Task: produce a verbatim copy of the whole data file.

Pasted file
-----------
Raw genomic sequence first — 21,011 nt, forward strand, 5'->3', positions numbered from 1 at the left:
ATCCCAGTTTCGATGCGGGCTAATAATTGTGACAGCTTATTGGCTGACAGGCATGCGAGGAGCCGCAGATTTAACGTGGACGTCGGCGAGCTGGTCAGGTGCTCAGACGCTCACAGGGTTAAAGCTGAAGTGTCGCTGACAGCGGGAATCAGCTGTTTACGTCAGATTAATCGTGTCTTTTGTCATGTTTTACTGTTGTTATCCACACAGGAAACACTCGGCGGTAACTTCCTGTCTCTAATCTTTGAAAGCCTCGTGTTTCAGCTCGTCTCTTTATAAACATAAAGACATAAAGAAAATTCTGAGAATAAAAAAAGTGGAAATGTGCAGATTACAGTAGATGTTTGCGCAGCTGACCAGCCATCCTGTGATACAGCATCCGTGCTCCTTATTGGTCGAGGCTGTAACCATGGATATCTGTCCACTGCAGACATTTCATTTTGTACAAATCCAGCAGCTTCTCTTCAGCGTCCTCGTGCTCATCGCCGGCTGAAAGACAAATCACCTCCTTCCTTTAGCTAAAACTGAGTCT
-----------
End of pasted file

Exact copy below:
Raw genomic sequence first — 21,011 nt, forward strand, 5'->3', positions numbered from 1 at the left:
ATCCCAGTTTCGATGCGGGCTAATAATTGTGACAGCTTATTGGCTGACAGGCATGCGAGGAGCCGCAGATTTAACGTGGACGTCGGCGAGCTGGTCAGGTGCTCAGACGCTCACAGGGTTAAAGCTGAAGTGTCGCTGACAGCGGGAATCAGCTGTTTACGTCAGATTAATCGTGTCTTTTGTCATGTTTTACTGTTGTTATCCACACAGGAAACACTCGGCGGTAACTTCCTGTCTCTAATCTTTGAAAGCCTCGTGTTTCAGCTCGTCTCTTTATAAACATAAAGACATAAAGAAAATTCTGAGAATAAAAAAAGTGGAAATGTGCAGATTACAGTAGATGTTTGCGCAGCTGACCAGCCATCCTGTGATACAGCATCCGTGCTCCTTATTGGTCGAGGCTGTAACCATGGATATCTGTCCACTGCAGACATTTCATTTTGTACAAATCCAGCAGCTTCTCTTCAGCGTCCTCGTGCTCATCGCCGGCTGAAAGACAAATCACCTCCTTCCTTTAGCTAAAACTGAGTCT